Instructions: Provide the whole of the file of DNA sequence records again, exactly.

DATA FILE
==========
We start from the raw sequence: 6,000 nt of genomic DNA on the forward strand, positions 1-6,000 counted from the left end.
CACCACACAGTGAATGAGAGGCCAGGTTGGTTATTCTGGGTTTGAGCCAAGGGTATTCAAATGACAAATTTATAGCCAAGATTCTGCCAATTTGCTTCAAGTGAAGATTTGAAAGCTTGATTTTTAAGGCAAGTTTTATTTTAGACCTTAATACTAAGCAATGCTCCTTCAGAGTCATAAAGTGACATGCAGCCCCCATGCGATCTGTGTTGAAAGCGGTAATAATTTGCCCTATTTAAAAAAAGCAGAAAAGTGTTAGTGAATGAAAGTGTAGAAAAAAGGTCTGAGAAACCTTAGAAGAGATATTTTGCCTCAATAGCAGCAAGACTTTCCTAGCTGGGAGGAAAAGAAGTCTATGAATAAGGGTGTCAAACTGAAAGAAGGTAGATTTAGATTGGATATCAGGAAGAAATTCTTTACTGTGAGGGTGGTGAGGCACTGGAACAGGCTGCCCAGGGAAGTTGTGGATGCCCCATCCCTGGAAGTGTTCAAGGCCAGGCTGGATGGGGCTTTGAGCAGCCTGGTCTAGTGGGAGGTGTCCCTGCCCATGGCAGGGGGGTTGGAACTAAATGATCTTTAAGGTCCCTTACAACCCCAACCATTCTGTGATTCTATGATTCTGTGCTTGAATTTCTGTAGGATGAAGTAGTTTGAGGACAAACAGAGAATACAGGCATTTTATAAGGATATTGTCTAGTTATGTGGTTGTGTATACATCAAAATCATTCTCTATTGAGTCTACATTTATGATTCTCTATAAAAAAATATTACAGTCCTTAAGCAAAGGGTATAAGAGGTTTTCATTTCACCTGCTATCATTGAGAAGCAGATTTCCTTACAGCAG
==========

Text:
We start from the raw sequence: 6,000 nt of genomic DNA on the forward strand, positions 1-6,000 counted from the left end.
CACCACACAGTGAATGAGAGGCCAGGTTGGTTATTCTGGGTTTGAGCCAAGGGTATTCAAATGACAAATTTATAGCCAAGATTCTGCCAATTTGCTTCAAGTGAAGATTTGAAAGCTTGATTTTTAAGGCAAGTTTTATTTTAGACCTTAATACTAAGCAATGCTCCTTCAGAGTCATAAAGTGACATGCAGCCCCCATGCGATCTGTGTTGAAAGCGGTAATAATTTGCCCTATTTAAAAAAAGCAGAAAAGTGTTAGTGAATGAAAGTGTAGAAAAAAGGTCTGAGAAACCTTAGAAGAGATATTTTGCCTCAATAGCAGCAAGACTTTCCTAGCTGGGAGGAAAAGAAGTCTATGAATAAGGGTGTCAAACTGAAAGAAGGTAGATTTAGATTGGATATCAGGAAGAAATTCTTTACTGTGAGGGTGGTGAGGCACTGGAACAGGCTGCCCAGGGAAGTTGTGGATGCCCCATCCCTGGAAGTGTTCAAGGCCAGGCTGGATGGGGCTTTGAGCAGCCTGGTCTAGTGGGAGGTGTCCCTGCCCATGGCAGGGGGGTTGGAACTAAATGATCTTTAAGGTCCCTTACAACCCCAACCATTCTGTGATTCTATGATTCTGTGCTTGAATTTCTGTAGGATGAAGTAGTTTGAGGACAAACAGAGAATACAGGCATTTTATAAGGATATTGTCTAGTTATGTGGTTGTGTATACATCAAAATCATTCTCTATTGAGTCTACATTTATGATTCTCTATAAAAAAATATTACAGTCCTTAAGCAAAGGGTATAAGAGGTTTTCATTTCACCTGCTATCATTGAGAAGCAGATTTCCTTACAGCAG